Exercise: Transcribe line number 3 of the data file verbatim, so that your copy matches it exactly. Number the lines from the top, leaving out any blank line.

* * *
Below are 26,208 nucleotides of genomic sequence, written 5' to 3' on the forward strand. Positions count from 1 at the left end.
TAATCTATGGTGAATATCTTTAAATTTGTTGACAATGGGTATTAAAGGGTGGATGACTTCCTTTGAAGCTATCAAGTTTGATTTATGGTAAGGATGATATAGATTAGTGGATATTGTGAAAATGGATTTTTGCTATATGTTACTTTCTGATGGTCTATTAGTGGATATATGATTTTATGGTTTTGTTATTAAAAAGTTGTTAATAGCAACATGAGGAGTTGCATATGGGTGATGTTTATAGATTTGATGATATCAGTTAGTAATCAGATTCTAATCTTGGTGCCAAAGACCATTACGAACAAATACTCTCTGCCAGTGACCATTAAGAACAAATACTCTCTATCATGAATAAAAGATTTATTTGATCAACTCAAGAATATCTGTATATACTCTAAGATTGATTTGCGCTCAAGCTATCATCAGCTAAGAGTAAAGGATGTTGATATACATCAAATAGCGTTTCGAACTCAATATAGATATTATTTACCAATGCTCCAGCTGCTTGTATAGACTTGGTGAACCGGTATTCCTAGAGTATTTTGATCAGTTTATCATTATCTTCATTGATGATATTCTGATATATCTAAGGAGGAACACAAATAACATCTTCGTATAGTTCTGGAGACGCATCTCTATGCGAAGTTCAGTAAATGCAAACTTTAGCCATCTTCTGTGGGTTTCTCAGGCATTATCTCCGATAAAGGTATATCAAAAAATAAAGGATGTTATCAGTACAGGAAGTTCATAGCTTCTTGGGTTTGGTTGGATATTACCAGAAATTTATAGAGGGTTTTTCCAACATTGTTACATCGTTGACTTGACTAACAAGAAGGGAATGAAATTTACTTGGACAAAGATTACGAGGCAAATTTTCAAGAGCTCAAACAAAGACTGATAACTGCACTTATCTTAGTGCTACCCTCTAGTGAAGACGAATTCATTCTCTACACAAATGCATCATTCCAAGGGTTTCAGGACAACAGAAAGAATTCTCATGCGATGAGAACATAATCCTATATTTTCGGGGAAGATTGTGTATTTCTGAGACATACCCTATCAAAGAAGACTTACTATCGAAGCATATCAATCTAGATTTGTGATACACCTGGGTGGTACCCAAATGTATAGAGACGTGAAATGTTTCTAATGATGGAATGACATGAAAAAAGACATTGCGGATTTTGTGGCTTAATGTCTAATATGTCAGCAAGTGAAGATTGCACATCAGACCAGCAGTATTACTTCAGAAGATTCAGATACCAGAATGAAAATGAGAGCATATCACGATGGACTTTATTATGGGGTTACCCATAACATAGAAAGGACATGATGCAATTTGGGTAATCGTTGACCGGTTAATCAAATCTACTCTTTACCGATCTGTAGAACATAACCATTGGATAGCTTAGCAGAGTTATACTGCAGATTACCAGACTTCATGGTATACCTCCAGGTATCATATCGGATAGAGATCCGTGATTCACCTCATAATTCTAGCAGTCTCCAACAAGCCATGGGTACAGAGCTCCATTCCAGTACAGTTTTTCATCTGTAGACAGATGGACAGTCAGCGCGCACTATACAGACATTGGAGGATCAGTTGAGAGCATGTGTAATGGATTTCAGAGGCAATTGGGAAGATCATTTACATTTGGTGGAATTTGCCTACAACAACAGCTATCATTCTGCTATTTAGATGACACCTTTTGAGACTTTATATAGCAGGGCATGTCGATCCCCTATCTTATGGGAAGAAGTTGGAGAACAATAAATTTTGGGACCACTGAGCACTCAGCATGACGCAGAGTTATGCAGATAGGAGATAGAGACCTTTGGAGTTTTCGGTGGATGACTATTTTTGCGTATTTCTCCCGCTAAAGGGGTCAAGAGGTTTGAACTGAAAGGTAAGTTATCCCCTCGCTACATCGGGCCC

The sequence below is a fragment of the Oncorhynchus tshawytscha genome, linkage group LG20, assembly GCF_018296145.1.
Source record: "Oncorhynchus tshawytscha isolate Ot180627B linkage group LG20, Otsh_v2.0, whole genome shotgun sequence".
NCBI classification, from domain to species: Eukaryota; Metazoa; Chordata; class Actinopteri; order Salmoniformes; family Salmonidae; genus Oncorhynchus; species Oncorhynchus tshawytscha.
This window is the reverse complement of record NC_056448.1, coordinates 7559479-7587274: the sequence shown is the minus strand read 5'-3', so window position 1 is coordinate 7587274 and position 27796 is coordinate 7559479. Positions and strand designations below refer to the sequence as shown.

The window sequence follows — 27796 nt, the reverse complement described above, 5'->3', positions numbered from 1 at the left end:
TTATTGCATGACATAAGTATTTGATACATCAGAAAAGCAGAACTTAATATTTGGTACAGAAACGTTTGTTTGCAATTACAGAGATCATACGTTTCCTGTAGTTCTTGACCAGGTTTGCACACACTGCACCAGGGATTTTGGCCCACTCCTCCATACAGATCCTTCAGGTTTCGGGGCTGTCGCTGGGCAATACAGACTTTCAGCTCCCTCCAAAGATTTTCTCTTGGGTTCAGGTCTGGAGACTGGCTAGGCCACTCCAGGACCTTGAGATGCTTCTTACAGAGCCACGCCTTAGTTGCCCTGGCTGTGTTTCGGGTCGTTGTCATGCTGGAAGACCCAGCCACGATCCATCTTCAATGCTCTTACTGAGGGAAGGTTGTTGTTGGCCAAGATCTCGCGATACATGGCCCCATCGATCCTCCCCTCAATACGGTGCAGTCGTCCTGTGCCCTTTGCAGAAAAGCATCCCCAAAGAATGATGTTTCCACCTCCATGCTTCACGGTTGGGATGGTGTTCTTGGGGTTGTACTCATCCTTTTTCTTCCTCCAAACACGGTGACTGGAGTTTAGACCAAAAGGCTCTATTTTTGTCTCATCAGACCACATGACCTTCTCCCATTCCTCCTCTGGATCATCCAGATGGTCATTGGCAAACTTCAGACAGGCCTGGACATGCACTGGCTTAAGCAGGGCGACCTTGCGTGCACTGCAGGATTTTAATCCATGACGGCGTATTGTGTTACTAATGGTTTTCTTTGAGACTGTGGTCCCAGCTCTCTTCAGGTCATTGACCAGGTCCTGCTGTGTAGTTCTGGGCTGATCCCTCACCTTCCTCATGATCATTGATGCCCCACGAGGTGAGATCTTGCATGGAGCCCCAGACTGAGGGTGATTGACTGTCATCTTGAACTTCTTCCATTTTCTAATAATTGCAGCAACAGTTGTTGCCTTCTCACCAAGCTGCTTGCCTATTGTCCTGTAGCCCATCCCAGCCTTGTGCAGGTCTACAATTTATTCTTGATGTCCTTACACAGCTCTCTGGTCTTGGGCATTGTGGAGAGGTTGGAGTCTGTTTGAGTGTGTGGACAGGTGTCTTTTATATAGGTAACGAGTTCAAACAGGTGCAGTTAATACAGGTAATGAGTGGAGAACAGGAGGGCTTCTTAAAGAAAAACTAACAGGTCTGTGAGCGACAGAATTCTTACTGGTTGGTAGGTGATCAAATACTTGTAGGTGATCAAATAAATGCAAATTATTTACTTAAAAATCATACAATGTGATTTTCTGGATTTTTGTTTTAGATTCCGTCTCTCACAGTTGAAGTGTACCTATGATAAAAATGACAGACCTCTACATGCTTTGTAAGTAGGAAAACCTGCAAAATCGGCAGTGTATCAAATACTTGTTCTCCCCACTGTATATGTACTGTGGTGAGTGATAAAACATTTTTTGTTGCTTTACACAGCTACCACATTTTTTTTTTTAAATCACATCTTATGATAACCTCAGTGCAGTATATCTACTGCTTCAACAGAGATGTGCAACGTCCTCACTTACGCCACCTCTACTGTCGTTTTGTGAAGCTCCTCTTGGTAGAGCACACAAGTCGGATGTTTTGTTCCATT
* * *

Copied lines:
The sequence below is a fragment of the Oncorhynchus tshawytscha genome, linkage group LG20, assembly GCF_018296145.1.